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Investigation into grade tampering at TCC continues

The terrorist attacks of September 11th have immigration officials re-visiting the requirements for foreign students. Those requirements are under the microscope here in Tulsa after several; cases of grade tampering led to a police investigation.

News on Six reporter Tami Marler says they're "big business" for American colleges and universities. Foreign students. 500,000 nationwide, 6,000 in Oklahoma. Students like Mohammad Khawaja, proficient in several languages. He sailed through what's called a TOEFL exam. "TOEFL is the primary indicator to see how well you speak English. And coming from the United States, it's very important that you have a good grasp of English." But officials at Tulsa Community College say 25 students falsified their TOEFL scores and forged documents required for admittance.

TCC President Dean VanTrease: "They can make those forms look pretty real if you don't know what you're looking for." Oklahoma higher education requires a certain level of English proficiency as measured by TOEFL. If a student is accepted, the school passes that information along to the Immigration and Naturalization Service. Then the student has to provide a valid passport. In the TCC case, students broke the rules all along the way. "Truthfully if you get some bad people in certain roles, I don't care how good your system is."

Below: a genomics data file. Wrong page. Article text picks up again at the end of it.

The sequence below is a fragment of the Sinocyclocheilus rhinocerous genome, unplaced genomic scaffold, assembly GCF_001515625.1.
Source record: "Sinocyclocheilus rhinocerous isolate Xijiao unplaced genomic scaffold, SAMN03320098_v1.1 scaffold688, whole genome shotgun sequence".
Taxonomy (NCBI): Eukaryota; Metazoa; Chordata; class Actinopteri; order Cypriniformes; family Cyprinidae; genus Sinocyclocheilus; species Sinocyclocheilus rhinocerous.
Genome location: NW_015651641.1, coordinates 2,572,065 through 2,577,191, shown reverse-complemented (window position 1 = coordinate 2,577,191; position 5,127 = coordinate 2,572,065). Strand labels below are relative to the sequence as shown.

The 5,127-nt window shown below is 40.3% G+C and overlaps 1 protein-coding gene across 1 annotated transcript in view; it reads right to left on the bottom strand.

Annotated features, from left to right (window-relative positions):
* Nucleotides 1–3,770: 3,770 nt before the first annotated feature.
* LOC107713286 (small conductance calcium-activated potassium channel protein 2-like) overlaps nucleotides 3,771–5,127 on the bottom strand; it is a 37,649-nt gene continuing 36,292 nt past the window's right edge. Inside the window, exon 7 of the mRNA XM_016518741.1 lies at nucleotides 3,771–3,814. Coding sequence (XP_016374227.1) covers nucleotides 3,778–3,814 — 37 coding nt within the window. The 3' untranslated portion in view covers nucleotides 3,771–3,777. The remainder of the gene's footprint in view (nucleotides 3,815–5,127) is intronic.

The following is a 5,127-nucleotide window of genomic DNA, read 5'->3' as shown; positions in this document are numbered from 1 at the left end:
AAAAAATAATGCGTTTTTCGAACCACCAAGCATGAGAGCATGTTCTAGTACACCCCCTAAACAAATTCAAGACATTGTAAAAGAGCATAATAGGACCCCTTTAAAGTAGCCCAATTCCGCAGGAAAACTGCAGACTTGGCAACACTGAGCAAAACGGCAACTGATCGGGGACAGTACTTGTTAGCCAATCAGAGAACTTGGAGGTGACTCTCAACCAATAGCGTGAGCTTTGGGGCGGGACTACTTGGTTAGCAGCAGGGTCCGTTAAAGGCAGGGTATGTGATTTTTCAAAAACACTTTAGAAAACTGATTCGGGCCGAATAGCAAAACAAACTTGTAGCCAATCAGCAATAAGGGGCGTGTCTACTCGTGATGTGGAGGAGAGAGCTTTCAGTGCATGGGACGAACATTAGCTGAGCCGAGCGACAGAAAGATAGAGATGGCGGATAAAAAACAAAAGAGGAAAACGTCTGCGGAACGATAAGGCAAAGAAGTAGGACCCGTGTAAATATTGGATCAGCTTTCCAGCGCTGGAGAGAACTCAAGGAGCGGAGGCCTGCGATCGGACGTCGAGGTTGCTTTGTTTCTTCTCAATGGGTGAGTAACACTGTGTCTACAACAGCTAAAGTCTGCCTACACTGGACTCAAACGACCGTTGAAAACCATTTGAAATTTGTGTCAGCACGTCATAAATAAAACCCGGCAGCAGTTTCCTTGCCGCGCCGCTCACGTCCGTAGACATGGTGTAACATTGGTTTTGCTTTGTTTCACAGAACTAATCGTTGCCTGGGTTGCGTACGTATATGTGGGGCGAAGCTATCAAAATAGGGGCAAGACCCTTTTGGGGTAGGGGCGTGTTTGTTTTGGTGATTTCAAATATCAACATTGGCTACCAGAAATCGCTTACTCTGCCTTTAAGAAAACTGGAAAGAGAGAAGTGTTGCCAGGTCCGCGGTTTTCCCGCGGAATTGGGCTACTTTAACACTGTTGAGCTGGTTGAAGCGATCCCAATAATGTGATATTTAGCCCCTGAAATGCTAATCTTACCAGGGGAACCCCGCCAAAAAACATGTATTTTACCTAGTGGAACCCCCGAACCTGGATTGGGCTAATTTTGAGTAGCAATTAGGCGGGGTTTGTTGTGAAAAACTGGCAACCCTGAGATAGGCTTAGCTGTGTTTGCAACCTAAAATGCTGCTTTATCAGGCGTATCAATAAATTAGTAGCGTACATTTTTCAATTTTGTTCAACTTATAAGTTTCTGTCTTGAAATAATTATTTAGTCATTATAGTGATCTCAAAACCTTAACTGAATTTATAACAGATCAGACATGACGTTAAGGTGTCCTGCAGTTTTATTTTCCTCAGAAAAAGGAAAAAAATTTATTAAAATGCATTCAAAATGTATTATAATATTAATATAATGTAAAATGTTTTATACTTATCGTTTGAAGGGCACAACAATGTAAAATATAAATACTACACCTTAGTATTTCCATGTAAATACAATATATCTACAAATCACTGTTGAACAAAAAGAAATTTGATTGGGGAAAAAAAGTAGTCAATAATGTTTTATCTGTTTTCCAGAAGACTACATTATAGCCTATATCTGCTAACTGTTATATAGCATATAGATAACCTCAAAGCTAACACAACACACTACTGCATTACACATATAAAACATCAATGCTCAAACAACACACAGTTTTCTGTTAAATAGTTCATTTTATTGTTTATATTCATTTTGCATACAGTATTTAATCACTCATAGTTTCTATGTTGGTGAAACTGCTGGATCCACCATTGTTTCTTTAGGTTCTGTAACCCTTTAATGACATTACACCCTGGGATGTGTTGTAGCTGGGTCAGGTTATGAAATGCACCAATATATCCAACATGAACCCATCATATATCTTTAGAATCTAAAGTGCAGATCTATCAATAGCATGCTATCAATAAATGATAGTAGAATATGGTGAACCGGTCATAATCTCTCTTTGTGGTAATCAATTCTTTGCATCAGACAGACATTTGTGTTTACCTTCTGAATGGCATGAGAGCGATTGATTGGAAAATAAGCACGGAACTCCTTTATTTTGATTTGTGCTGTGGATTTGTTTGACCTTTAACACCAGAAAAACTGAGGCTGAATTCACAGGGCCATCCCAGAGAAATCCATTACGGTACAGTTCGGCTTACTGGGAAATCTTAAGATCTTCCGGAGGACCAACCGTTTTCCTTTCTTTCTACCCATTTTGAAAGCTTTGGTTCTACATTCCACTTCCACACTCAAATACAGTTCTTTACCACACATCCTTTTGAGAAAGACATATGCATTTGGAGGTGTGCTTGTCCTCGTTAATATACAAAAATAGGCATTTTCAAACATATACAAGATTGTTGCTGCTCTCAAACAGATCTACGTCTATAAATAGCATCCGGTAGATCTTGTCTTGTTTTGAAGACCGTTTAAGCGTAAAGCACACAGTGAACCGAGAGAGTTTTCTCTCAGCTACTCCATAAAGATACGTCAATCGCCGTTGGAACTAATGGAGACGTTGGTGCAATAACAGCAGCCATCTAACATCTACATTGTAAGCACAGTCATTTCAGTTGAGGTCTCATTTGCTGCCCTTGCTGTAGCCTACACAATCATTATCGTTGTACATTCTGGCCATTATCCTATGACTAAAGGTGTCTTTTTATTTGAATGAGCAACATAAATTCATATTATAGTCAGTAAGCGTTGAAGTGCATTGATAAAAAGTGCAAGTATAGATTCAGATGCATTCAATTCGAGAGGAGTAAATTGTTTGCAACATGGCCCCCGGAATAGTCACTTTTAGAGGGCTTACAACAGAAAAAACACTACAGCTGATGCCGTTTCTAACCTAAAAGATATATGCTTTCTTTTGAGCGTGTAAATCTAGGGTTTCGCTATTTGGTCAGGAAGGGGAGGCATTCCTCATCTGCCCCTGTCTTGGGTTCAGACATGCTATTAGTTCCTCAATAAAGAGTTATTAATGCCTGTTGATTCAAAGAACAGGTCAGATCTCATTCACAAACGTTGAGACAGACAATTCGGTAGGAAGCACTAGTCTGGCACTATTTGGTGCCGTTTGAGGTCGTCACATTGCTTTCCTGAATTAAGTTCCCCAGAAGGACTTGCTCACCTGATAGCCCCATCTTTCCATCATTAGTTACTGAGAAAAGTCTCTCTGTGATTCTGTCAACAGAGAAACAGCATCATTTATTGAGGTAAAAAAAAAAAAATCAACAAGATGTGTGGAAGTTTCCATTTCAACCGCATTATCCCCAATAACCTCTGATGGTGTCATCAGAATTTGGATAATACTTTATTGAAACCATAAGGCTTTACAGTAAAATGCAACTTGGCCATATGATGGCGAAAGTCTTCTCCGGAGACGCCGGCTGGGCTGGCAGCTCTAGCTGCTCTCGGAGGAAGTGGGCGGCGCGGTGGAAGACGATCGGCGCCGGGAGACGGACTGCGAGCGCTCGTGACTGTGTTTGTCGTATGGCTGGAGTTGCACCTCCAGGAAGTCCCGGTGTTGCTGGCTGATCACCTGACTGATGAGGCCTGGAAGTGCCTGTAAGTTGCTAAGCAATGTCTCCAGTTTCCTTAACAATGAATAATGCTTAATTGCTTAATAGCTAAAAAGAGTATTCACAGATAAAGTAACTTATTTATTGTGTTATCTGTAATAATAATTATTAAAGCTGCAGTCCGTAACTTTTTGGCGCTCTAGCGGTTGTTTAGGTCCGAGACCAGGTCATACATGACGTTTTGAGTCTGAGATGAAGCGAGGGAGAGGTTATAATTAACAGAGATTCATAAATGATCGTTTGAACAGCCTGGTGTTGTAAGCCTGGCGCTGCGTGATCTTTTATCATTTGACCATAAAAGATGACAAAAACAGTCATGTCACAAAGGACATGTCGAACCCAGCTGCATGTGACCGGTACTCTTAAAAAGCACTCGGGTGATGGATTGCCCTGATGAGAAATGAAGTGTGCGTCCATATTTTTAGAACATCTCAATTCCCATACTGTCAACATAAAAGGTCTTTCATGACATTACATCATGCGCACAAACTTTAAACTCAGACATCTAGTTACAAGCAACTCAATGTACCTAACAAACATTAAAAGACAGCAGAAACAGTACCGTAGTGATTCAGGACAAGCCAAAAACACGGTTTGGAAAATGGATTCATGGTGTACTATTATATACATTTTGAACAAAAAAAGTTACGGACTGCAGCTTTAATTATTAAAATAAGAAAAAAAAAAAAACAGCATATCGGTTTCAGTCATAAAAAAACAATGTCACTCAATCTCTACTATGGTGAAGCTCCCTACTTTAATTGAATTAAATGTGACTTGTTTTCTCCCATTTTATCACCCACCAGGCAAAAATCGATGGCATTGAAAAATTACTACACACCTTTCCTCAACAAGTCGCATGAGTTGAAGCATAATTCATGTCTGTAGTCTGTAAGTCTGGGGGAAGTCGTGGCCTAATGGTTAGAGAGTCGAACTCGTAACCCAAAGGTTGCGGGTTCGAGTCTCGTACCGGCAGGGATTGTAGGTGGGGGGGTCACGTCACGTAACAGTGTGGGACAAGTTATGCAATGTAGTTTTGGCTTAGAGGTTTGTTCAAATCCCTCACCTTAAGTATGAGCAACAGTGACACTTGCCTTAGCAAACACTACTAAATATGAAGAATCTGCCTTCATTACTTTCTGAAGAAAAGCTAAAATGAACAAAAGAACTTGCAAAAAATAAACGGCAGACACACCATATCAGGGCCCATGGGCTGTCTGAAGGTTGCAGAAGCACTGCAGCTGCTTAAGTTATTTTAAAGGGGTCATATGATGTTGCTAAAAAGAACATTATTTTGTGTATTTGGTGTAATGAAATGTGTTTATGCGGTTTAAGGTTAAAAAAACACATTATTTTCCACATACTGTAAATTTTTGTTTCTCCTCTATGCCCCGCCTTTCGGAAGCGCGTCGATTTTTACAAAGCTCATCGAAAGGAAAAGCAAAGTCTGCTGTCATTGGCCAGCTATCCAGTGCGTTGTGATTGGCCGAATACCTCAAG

TCC's system revealed evidence of grade tampering - and led to a much broader investigation. So far, officials have uncovered falsified transcripts, TOEFL scores, and altered grades. Police are working with federal officials to determine whether some of the students' passports were fake. The DA has already charged Dlorah Jean Hogle with two felony counts of altering electronic records. Now Police are investigating a Middle Eastern man, whom they say enlisted the help of another woman inside the school. Investigators say the man stood to gain financially from helping 73 Middle Eastern students, now suspended - but still in the country.

VanTrease says he was stunned to learn the INS has no database for foreign students, and no manpower to look into the students who were admitted to TCC under false pretenses. "I think somebody should know about it. And if they shouldn't be here, they should be sent home." The problem is - who is keeping track?

The FBI and Tulsa Police have been comparing the names of suspended students with a list of suspected terrorists. They say the possibility of fake passports makes that comparison more difficult.
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